After I saw Minari, I told someone that I found it "generic".
I would like to take that statement back.
Minari is a 2020 film starring Steven Yuen, Han Ye-ri, Alan Kim, Noel Kate Cho, Youn Yuh-jung.
A Korean family that moved to Arkansas from California to start a new life, along with their daughter and son.
I see a dad trying his hardest to make something of himself. To have a new start. I see a mother trying desperately to keep their children safe and well. The clashes and fights that happen because of this. Hard to say, if there weren't any kids in the picture, if they would still be together.
I see a child trying to wrestle with his health, his bed wetting and his new grandma that came into his house.
It won "Best Picture - Foreign" at the Golden Globes.
Is it foreign because of the language that they were talking in?
Is it foreign because it features an Asian cast?
Detailing their trials and tribulations, their fight for the American Dream. Is that foreign?
I found it generic... because I've seen it, I've heard it, hell, I lived through some of it.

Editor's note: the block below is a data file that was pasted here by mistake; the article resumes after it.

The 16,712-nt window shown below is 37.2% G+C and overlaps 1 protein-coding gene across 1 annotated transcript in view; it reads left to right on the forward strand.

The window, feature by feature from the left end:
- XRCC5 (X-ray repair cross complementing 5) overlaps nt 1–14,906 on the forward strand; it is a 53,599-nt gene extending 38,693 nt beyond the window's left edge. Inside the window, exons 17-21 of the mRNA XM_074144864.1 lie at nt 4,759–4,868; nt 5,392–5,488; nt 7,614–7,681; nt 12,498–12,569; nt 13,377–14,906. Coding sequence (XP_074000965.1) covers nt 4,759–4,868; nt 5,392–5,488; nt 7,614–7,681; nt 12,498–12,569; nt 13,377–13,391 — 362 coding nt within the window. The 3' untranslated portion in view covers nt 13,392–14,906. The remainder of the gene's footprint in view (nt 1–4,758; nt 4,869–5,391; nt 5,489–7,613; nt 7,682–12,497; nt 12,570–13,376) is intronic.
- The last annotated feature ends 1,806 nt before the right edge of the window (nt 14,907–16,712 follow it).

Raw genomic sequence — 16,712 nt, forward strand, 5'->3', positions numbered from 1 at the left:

Being so happy to the point of crying because of chilli powder? Been there with salt water popsicles. True story, I happily drove to a supermarket super out of the way to get that. Paid like 5x the cost. Best time ever.
A lot of the stand ups that feature immigrant comedians already covered these scenarios a lot. In my mind, I thought it was already well known. I realized then, perhaps the same as what I said in my writeup of The Farewell, people who understood the situation laughed because they could relate, people who didn't understand laughed because the situation described was just plain absurd to them.
What I realized... is that we downplay a lot of the experiences that we went through. We downplay them because people:
- won't understand
- can't relate
- treat any experience that's out of the norm as foreign (and in turn weird, if not hostile)
The events of this week, the spa shootings and the subsequent coverage of said shootings, tells me that representation matters.
It's great that Minari is here this year, just as The Farewell was there 2 years ago. Stories, that are told, and shared, most importantly, recognized.
Minari is also a vegetable that's also used in Korean cooking. Known for its resiliency, and its ability to adapt and grow.
Fitting that it is worked into the film and used as the title.
Just like minari, we'll do the same.